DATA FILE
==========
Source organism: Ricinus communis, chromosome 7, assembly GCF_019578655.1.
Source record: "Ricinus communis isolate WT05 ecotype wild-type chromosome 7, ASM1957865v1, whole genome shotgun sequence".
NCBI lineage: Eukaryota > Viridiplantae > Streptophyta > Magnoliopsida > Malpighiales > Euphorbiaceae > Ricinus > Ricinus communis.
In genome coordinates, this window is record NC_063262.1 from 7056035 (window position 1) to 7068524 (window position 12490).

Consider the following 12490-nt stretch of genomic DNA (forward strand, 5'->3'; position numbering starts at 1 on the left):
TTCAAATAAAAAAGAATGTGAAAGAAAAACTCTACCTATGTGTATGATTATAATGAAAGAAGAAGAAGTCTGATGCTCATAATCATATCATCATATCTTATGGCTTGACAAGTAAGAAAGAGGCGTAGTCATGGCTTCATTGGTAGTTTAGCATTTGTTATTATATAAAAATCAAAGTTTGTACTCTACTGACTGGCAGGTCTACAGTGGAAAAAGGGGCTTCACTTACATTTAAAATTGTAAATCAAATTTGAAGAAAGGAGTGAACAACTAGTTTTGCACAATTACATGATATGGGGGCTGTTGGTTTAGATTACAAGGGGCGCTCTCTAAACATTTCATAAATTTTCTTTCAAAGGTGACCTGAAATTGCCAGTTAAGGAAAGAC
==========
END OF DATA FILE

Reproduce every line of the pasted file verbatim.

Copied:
Source organism: Ricinus communis, chromosome 7, assembly GCF_019578655.1.
Source record: "Ricinus communis isolate WT05 ecotype wild-type chromosome 7, ASM1957865v1, whole genome shotgun sequence".
NCBI lineage: Eukaryota > Viridiplantae > Streptophyta > Magnoliopsida > Malpighiales > Euphorbiaceae > Ricinus > Ricinus communis.
In genome coordinates, this window is record NC_063262.1 from 7056035 (window position 1) to 7068524 (window position 12490).

Consider the following 12490-nt stretch of genomic DNA (forward strand, 5'->3'; position numbering starts at 1 on the left):
TTCAAATAAAAAAGAATGTGAAAGAAAAACTCTACCTATGTGTATGATTATAATGAAAGAAGAAGAAGTCTGATGCTCATAATCATATCATCATATCTTATGGCTTGACAAGTAAGAAAGAGGCGTAGTCATGGCTTCATTGGTAGTTTAGCATTTGTTATTATATAAAAATCAAAGTTTGTACTCTACTGACTGGCAGGTCTACAGTGGAAAAAGGGGCTTCACTTACATTTAAAATTGTAAATCAAATTTGAAGAAAGGAGTGAACAACTAGTTTTGCACAATTACATGATATGGGGGCTGTTGGTTTAGATTACAAGGGGCGCTCTCTAAACATTTCATAAATTTTCTTTCAAAGGTGACCTGAAATTGCCAGTTAAGGAAAGAC